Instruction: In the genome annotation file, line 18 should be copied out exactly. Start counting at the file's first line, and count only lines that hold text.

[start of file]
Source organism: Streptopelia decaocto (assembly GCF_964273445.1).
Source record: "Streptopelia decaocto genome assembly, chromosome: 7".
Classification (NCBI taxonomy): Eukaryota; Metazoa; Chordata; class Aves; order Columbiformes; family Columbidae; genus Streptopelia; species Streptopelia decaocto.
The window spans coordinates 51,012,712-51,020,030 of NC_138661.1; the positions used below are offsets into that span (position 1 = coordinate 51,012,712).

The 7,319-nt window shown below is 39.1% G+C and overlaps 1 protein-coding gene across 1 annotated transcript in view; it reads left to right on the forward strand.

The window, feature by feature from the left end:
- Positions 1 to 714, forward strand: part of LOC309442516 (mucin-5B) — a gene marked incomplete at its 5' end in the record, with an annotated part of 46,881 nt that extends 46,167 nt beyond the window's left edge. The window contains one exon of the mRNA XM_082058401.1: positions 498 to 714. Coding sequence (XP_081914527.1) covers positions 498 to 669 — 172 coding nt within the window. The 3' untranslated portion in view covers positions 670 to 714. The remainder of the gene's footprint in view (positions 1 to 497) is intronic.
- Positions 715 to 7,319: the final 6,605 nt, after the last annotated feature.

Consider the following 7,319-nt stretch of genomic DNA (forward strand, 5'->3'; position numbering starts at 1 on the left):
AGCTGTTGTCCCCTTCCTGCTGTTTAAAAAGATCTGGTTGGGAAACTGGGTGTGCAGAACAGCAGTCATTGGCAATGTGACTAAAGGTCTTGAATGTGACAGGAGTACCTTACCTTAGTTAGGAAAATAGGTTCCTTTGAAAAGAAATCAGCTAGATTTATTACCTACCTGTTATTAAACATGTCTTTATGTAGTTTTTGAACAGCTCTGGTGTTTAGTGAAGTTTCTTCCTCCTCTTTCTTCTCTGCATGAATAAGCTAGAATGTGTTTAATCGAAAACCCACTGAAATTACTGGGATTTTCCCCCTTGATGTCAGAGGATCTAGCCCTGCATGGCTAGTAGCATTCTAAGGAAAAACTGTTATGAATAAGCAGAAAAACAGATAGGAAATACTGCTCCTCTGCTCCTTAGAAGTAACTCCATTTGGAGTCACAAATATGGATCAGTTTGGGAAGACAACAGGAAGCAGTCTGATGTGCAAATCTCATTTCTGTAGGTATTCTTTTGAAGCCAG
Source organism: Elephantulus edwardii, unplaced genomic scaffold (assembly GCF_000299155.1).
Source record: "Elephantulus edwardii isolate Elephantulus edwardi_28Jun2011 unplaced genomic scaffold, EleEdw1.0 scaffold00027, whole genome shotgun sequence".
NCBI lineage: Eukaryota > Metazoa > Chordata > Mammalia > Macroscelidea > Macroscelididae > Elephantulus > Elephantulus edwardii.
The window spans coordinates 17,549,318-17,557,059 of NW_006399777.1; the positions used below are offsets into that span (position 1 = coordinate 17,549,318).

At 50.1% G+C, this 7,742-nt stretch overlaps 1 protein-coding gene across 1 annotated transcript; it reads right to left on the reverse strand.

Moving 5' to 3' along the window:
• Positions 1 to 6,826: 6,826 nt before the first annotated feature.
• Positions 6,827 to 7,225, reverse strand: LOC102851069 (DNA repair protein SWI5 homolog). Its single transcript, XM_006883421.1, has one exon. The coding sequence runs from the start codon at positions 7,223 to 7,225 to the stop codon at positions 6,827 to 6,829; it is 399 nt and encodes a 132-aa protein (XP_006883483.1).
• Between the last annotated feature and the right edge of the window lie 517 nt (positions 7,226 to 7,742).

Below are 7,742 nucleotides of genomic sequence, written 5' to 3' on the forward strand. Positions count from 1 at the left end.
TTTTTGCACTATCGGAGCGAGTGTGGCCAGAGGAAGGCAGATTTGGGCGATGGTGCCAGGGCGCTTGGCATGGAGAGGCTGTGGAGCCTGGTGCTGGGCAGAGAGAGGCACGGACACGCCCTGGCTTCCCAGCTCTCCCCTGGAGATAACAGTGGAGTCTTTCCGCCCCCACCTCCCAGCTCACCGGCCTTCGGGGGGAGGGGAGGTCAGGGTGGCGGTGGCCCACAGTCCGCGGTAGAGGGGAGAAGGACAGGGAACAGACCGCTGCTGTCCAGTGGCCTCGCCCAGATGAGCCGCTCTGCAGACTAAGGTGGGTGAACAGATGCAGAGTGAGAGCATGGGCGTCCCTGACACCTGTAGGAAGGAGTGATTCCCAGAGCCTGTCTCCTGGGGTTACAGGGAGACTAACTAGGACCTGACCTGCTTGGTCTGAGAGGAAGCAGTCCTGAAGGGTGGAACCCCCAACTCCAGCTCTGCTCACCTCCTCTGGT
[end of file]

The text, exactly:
• Positions 6,827 to 7,225, reverse strand: LOC102851069 (DNA repair protein SWI5 homolog). Its single transcript, XM_006883421.1, has one exon. The coding sequence runs from the start codon at positions 7,223 to 7,225 to the stop codon at positions 6,827 to 6,829; it is 399 nt and encodes a 132-aa protein (XP_006883483.1).